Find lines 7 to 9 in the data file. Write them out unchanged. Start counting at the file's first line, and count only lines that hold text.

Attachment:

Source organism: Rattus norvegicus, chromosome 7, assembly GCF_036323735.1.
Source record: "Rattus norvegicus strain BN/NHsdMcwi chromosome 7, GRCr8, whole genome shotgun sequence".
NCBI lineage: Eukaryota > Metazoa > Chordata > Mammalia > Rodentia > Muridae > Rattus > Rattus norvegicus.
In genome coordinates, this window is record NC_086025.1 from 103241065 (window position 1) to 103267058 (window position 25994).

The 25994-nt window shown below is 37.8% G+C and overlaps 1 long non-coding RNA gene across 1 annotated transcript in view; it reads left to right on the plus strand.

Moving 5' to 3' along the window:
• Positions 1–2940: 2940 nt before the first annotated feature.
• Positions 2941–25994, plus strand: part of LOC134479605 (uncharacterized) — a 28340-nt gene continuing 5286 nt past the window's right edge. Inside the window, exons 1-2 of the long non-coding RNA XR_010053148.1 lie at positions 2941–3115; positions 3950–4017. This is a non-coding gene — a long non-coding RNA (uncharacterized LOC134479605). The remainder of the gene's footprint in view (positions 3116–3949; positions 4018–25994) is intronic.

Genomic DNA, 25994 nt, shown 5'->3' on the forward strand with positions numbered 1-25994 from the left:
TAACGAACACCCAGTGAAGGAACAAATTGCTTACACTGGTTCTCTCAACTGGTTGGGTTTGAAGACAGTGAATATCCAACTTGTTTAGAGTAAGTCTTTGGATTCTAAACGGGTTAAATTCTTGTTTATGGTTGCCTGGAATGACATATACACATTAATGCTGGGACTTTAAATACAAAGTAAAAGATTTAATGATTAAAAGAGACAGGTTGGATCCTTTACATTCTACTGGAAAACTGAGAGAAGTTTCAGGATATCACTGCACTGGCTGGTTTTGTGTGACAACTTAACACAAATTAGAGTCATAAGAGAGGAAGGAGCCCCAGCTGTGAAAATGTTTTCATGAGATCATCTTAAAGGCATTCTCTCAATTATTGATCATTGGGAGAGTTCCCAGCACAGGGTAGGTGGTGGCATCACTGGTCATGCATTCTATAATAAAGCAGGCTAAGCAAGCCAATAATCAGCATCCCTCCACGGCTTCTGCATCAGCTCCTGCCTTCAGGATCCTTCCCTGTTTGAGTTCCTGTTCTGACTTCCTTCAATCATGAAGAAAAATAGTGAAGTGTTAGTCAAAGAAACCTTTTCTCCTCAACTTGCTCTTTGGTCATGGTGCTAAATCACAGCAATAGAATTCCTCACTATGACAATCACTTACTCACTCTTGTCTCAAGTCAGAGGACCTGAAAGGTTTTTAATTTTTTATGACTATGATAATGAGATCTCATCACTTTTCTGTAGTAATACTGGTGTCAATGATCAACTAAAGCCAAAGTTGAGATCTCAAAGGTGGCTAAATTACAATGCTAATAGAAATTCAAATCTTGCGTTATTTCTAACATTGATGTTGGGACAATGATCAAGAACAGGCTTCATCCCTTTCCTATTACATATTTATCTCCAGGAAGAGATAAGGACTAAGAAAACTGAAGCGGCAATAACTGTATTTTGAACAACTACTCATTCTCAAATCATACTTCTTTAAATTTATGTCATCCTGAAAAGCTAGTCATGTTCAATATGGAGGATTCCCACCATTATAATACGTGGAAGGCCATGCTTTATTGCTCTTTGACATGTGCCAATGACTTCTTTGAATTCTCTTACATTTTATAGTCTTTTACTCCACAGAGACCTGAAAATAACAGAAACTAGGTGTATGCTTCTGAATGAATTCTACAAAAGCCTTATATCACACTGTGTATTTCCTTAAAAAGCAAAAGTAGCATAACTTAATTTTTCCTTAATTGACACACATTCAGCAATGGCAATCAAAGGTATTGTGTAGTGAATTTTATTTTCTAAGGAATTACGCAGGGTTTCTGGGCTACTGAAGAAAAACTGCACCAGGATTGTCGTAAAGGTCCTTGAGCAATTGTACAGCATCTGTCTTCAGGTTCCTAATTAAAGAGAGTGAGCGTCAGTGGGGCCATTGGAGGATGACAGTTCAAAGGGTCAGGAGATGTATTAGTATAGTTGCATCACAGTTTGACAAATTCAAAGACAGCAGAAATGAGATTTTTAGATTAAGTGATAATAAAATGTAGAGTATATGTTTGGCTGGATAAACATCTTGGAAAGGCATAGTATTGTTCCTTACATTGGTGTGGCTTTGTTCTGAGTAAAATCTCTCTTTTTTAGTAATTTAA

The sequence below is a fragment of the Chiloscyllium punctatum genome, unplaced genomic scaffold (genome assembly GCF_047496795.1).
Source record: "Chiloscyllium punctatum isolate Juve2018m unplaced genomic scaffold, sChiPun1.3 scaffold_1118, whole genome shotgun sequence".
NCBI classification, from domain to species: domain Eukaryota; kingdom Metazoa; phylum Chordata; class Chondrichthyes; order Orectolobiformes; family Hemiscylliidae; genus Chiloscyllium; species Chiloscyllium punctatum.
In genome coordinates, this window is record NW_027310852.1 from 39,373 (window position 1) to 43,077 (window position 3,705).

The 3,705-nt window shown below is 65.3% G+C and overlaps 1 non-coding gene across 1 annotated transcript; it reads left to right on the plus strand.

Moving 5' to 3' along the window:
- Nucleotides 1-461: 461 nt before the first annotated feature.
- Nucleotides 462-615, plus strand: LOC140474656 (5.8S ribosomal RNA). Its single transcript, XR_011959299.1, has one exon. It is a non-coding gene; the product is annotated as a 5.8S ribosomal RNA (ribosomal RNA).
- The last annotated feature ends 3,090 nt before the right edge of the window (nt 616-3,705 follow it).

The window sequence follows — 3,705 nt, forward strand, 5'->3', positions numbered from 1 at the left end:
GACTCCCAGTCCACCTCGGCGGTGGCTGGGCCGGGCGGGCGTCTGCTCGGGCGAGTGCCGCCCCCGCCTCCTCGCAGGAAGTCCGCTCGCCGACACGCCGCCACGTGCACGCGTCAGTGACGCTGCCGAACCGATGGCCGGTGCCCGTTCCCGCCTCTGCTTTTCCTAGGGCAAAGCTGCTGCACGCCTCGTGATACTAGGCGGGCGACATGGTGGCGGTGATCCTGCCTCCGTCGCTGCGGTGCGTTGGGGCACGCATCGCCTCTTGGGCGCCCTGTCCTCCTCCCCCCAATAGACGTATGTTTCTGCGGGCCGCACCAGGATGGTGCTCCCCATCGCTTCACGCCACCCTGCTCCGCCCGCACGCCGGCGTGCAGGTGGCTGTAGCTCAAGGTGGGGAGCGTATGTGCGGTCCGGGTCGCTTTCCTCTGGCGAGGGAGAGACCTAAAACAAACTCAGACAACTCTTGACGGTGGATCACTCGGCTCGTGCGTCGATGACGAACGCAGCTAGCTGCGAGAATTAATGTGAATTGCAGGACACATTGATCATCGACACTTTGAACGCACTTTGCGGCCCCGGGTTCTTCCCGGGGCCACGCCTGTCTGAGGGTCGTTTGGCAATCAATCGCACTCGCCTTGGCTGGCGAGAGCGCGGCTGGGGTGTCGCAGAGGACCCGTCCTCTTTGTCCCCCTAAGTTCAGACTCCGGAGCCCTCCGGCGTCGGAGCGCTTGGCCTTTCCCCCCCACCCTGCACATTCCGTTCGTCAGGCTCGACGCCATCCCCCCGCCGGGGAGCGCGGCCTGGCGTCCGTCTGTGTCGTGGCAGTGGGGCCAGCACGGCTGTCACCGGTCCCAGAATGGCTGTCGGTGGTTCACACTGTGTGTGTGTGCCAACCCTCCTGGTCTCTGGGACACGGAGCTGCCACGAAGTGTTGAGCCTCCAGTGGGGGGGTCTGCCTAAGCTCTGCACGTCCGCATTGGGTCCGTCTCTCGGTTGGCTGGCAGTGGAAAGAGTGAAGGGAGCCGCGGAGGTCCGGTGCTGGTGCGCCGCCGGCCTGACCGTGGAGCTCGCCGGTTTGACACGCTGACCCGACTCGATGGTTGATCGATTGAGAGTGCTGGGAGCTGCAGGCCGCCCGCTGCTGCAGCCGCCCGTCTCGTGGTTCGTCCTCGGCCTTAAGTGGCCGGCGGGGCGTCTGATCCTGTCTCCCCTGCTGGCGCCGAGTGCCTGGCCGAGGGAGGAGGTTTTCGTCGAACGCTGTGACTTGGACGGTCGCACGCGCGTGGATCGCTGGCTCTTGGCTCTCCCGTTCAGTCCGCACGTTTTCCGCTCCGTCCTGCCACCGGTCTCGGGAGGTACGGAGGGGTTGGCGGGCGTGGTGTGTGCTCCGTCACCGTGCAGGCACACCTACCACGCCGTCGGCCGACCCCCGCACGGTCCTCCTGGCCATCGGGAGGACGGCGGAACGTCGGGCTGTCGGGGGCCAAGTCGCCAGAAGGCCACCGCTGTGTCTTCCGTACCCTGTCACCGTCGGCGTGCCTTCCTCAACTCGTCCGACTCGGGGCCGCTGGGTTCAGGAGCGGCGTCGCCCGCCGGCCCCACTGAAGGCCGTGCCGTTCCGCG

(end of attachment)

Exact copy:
• Positions 1–2940: 2940 nt before the first annotated feature.
• Positions 2941–25994, plus strand: part of LOC134479605 (uncharacterized) — a 28340-nt gene continuing 5286 nt past the window's right edge. Inside the window, exons 1-2 of the long non-coding RNA XR_010053148.1 lie at positions 2941–3115; positions 3950–4017. This is a non-coding gene — a long non-coding RNA (uncharacterized LOC134479605). The remainder of the gene's footprint in view (positions 3116–3949; positions 4018–25994) is intronic.

Genomic DNA, 25994 nt, shown 5'->3' on the forward strand with positions numbered 1-25994 from the left: